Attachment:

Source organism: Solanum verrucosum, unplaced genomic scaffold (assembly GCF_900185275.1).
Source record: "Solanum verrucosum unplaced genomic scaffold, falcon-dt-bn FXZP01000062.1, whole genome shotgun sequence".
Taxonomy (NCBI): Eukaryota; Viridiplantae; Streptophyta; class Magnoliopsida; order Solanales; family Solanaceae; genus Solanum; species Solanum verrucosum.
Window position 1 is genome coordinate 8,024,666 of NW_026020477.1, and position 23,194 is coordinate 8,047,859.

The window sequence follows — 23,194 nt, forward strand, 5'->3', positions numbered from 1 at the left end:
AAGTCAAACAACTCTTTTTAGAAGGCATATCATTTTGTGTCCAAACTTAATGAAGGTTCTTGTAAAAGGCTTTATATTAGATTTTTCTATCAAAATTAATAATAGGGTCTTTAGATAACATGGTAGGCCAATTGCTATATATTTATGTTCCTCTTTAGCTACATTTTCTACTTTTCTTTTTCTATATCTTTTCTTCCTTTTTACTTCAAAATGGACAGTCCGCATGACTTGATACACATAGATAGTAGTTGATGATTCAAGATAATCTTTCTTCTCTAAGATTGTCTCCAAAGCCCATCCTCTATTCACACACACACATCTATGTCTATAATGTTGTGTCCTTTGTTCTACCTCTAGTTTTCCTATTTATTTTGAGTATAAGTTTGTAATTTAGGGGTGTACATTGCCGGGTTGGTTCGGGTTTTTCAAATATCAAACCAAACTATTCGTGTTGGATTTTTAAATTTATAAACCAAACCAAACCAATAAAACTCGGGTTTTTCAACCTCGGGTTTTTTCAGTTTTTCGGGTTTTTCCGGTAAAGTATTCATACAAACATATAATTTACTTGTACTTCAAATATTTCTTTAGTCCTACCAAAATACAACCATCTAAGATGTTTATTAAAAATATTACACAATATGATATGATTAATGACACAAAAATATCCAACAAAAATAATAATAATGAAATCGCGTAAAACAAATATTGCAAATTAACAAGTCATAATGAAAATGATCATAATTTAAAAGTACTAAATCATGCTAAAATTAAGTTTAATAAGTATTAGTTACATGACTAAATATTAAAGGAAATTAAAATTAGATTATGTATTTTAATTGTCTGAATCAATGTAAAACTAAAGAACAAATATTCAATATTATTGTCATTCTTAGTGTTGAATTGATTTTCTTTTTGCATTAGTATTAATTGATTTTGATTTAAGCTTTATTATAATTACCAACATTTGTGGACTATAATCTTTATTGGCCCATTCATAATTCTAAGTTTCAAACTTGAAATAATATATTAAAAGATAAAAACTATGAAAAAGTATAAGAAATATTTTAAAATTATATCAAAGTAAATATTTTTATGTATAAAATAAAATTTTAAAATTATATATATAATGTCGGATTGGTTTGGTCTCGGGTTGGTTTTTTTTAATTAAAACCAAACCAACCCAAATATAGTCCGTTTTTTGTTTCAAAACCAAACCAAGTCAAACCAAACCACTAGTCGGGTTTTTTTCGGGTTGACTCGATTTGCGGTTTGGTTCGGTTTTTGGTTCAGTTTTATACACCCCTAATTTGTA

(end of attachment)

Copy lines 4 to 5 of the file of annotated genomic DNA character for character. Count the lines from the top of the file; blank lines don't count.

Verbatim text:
Window position 1 is genome coordinate 8,024,666 of NW_026020477.1, and position 23,194 is coordinate 8,047,859.

The window sequence follows — 23,194 nt, forward strand, 5'->3', positions numbered from 1 at the left end: